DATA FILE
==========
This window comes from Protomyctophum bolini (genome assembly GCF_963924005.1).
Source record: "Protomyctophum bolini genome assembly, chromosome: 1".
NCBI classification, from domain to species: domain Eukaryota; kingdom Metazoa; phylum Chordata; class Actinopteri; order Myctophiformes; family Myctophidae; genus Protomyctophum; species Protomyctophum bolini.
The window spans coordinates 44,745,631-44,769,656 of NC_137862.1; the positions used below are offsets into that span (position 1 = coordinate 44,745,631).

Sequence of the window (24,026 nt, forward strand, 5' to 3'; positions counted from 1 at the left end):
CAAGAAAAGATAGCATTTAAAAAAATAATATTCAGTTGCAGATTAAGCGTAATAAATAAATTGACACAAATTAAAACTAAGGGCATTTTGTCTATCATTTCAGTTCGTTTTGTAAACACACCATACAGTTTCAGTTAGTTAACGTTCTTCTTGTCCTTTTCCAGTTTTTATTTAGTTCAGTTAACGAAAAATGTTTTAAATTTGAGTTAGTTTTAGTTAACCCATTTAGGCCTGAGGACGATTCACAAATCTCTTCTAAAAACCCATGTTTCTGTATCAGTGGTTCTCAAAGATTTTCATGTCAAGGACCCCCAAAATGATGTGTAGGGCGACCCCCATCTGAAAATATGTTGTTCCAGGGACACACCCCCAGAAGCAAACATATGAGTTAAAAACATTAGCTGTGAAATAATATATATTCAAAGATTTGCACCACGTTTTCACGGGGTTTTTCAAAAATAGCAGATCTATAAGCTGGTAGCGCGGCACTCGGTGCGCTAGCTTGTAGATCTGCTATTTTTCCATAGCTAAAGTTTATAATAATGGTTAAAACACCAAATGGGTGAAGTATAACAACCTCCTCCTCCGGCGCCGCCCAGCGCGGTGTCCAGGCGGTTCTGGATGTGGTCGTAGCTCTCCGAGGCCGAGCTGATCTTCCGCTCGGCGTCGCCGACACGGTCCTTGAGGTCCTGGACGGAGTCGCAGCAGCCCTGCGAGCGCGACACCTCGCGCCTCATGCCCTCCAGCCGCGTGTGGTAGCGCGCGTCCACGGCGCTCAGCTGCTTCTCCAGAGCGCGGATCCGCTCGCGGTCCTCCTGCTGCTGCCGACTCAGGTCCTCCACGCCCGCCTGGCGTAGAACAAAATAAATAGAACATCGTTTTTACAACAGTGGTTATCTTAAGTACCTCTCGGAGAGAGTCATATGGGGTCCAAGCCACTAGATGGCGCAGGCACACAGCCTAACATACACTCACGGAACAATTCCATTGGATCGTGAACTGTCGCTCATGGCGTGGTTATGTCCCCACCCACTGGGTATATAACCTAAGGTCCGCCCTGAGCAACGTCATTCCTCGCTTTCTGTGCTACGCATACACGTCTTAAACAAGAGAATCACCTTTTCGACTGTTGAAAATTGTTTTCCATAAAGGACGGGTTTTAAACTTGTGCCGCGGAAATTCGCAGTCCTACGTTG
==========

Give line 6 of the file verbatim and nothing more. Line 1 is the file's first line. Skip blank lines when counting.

CAAGAAAAGATAGCATTTAAAAAAATAATATTCAGTTGCAGATTAAGCGTAATAAATAAATTGACACAAATTAAAACTAAGGGCATTTTGTCTATCATTTCAGTTCGTTTTGTAAACACACCATACAGTTTCAGTTAGTTAACGTTCTTCTTGTCCTTTTCCAGTTTTTATTTAGTTCAGTTAACGAAAAATGTTTTAAATTTGAGTTAGTTTTAGTTAACCCATTTAGGCCTGAGGACGATTCACAAATCTCTTCTAAAAACCCATGTTTCTGTATCAGTGGTTCTCAAAGATTTTCATGTCAAGGACCCCCAAAATGATGTGTAGGGCGACCCCCATCTGAAAATATGTTGTTCCAGGGACACACCCCCAGAAGCAAACATATGAGTTAAAAACATTAGCTGTGAAATAATATATATTCAAAGATTTGCACCACGTTTTCACGGGGTTTTTCAAAAATAGCAGATCTATAAGCTGGTAGCGCGGCACTCGGTGCGCTAGCTTGTAGATCTGCTATTTTTCCATAGCTAAAGTTTATAATAATGGTTAAAACACCAAATGGGTGAAGTATAACAACCTCCTCCTCCGGCGCCGCCCAGCGCGGTGTCCAGGCGGTTCTGGATGTGGTCGTAGCTCTCCGAGGCCGAGCTGATCTTCCGCTCGGCGTCGCCGACACGGTCCTTGAGGTCCTGGACGGAGTCGCAGCAGCCCTGCGAGCGCGACACCTCGCGCCTCATGCCCTCCAGCCGCGTGTGGTAGCGCGCGTCCACGGCGCTCAGCTGCTTCTCCAGAGCGCGGATCCGCTCGCGGTCCTCCTGCTGCTGCCGACTCAGGTCCTCCACGCCCGCCTGGCGTAGAACAAAATAAATAGAACATCGTTTTTACAACAGTGGTTATCTTAAGTACCTCTCGGAGAGAGTCATATGGGGTCCAAGCCACTAGATGGCGCAGGCACACAGCCTAACATACACTCACGGAACAATTCCATTGGATCGTGAACTGTCGCTCATGGCGTGGTTATGTCCCCACCCACTGGGTATATAACCTAAGGTCCGCCCTGAGCAACGTCATTCCTCGCTTTCTGTGCTACGCATACACGTCTTAAACAAGAGAATCACCTTTTCGACTGTTGAAAATTGTTTTCCATAAAGGACGGGTTTTAAACTTGTGCCGCGGAAATTCGCAGTCCTACGTTG